New York serves as a backdrop for a cast of characters in search of love, lust or lucre including a woman who makes awkward moves on the man renovating her SoHo loft, an embezzler, a sleazy artist and a phone psychic.
Some games are played for fun, some are played for power, but this game is played for ultimate stakes. In the underground world of ultimate poker, only one person walks out a winner, but win or lose, sometimes winning just isn't enough.
Albert is an introverted travel agent living a lonely life in New York. When Louie, his best friend from childhood, appears having just escaped from prison, Albert's quiet existence is ... See full summary »
Bruno de Almeida
Drena De Niro
Ashamed for being a debt-collecting thug, David believes that he is an ugly duckling waiting to become a swan. Through an unlikely mentor he finds out that life has indeed something very special in store for him.
Olaf de Fleur Johannesson
Pétur Jóhann Sigfússon,
Stuey Ungar, in a motel room on the last night of his life, relays his personal story to an ominous stranger. He recounts growing up as the son of a bookie, his career as a tournament gin player, moving into poker, his marriage and the birth of his daughter, cocaine abuse, and the breakup of his marriage-all culminating in Ungar's third victory at the Main Event of the World Series of Poker.
The scene where DJ (Joe La Due) bluffs his opponent, Mario, off of pocket Kings, while holding 7-2 off-suit, is based upon an actual hand that occurred between Jack "Treetop" Straus and an unknown opponent. The story goes, that while playing in a high stakes cash game, Straus had won several pots in row and decided that he would play the "rush" and raise the next hand regardless of what his cards were. When he looked down at his hole cards, he found that he'd been dealt 7-2 off-suit, the worst starting hand in Texas Hold'em. But he decided to raise anyway, he was called by a single opponent, and the flop read; 7 3 3. Straus bet and his opponent re-raised, indicating an over-pair to the board. Straus decided to call, in the hopes that he could perhaps bluff his opponent off of his hand on the turn or river. The turn brought a 2. It was no help to Straus though, as he could only play his two pair sevens and threes. The deuce didn't play. And it also meant that if his opponent did in fact have an over-pair, such as Kings or Queens, that Straus was way behind. Straus decided to bet again on the turn anyway, which made his opponent seriously consider whether to call or fold. Straus knew that if he were called, his chances of outdrawing his opponent were very slim, with only one card to go. After several minutes, Straus offered a proposition to his opponent, for $25 his opponent could choose either one of Straus' hole cards and Straus would show it to him. After more consideration, the opponent finally decided to take the deal, he tossed Straus $25 and chose a card, it turned out to be the deuce. Straus' opponent deduced that since he showed him one card, the other must be of the same value and so, he naturally assumed that Straus must have had pocket deuces, giving him a full house, deuces full of threes. It was considered one the most celebrated bluffs in all of poker history. See more »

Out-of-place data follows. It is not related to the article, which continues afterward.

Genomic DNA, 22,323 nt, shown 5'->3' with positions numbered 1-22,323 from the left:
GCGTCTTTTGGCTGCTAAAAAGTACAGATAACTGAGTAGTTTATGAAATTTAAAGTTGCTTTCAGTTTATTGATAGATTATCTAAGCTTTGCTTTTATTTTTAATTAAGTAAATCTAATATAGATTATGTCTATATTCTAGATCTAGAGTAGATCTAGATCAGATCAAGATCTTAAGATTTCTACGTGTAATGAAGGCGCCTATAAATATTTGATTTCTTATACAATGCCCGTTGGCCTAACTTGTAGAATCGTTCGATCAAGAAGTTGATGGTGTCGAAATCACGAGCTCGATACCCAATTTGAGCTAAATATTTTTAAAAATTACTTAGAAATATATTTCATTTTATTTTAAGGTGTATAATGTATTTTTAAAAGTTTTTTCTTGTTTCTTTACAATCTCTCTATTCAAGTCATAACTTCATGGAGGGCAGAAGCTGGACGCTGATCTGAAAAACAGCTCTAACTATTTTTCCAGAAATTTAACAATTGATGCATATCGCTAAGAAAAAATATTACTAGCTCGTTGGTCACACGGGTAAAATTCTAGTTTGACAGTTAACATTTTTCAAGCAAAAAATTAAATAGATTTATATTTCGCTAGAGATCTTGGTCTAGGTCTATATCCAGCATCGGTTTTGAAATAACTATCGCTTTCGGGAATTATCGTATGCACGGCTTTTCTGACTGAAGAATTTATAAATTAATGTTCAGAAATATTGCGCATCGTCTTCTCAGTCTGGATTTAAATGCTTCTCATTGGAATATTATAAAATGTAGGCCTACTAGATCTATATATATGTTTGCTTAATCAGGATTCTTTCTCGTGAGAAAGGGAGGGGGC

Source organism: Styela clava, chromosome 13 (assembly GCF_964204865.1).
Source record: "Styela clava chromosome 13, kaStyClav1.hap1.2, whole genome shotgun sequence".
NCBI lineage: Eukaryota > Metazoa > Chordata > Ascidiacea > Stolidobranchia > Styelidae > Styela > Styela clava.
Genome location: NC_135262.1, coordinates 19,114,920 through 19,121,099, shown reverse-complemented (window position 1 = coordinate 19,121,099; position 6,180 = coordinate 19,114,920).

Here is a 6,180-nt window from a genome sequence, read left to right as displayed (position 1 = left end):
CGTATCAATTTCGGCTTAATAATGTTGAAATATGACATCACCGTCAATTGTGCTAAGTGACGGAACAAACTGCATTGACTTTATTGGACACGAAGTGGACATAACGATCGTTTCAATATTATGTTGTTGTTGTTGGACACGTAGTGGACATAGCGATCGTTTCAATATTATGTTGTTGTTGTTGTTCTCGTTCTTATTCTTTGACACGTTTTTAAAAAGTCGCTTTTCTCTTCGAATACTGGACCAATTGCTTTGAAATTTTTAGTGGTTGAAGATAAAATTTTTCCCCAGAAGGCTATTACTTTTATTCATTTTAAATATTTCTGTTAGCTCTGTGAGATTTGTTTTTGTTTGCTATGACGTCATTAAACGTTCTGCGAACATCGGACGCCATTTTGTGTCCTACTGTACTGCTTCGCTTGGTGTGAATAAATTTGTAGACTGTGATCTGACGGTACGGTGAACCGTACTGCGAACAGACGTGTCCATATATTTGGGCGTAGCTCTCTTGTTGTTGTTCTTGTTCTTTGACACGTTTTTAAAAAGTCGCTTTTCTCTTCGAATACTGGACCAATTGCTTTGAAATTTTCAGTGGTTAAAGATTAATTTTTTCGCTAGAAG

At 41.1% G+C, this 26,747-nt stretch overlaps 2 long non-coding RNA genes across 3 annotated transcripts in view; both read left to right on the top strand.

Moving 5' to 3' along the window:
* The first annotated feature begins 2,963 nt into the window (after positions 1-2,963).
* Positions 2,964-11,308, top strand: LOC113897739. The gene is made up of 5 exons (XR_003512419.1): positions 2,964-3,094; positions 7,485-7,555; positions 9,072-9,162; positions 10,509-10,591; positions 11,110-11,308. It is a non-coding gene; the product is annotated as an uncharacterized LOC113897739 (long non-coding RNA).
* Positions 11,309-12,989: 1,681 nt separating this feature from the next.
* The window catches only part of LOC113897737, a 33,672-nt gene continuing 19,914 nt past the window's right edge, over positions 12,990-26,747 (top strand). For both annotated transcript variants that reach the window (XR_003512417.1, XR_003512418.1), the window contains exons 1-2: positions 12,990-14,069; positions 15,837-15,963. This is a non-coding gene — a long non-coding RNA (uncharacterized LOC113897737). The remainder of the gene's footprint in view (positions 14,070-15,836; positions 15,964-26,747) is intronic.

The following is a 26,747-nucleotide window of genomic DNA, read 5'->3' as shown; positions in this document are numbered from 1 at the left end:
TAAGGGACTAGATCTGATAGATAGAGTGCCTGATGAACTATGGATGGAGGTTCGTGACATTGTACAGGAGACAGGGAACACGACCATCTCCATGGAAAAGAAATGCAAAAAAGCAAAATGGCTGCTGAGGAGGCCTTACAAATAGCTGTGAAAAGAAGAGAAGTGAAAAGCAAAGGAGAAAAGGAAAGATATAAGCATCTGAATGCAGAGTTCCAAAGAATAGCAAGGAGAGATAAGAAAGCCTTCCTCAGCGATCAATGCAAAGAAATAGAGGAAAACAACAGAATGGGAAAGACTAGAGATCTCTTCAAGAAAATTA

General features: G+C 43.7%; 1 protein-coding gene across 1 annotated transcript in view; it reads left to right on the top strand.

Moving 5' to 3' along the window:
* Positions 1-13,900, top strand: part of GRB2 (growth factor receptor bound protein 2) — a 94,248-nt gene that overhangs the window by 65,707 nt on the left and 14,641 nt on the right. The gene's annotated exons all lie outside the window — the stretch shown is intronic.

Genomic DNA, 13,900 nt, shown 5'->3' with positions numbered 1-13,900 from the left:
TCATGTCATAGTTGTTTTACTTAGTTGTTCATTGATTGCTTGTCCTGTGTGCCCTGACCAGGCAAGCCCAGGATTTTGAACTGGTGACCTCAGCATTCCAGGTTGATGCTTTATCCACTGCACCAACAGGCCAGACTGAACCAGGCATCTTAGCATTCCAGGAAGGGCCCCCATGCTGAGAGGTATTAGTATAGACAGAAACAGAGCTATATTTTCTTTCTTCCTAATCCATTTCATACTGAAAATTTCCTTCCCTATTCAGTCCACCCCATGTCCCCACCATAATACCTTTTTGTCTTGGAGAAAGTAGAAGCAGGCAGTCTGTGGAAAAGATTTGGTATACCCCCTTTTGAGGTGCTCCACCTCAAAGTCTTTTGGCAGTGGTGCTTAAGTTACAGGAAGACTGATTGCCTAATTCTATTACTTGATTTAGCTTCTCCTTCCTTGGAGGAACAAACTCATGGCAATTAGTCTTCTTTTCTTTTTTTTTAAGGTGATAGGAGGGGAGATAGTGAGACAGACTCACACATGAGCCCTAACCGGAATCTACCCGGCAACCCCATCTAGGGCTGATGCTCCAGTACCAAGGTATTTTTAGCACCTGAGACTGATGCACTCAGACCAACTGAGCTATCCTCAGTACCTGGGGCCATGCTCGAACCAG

When Stuey first walks into a casino when he arrives in Las Vegas, the scene is supposed to take place in 1973. However the video slots on the other side of the glass doors he enters weren't invented until a couple decades after. See more »
Welcome back, everybody, to the 1997 World Series of Poker, where Stu "The Kid" Ungar is attempting to make one of the greatest comebacks in poker history, by winning the no-limit Texas Hold'em Championship a record third time.
Andrew N.S. Glazer:
And Al, the amazing thing about this is, that Stuey would be achieving that feat after sixteen years of personal struggle, where victories were really few and far between.
And standing between Stuey and history is John Stremp, a local casino executive who's ...
[...] See more »
Performed by Rudy Guess
Written by Rudy Guess (ASCAP)
Published by Rude Stone Music (ASCAP)
Administered by Little Bully Music (ASCAP)
Courtesy of Bully Music, L.L.C. See more »
One of the great Poker tragedies
Wow, i just witnessed one of the greatest poker tragedies and I'm not talking about the premature death of the great stu ungar. This film I'm sorry to say was terrible. Absolutely terrible. A true tragedy in filmaking history. Well maybe I'm being a little harsh but unless you have some interest in the life of stu ungar then don't even consider coming near this one. And those that do have an interest in his life will find that most parts were trivialised and made out to be great novelty scenes. I watched it because of Stu UNgar but nearly wanted to end myself like he did while watching this movie 4 stars for effort but unpleasantly painful
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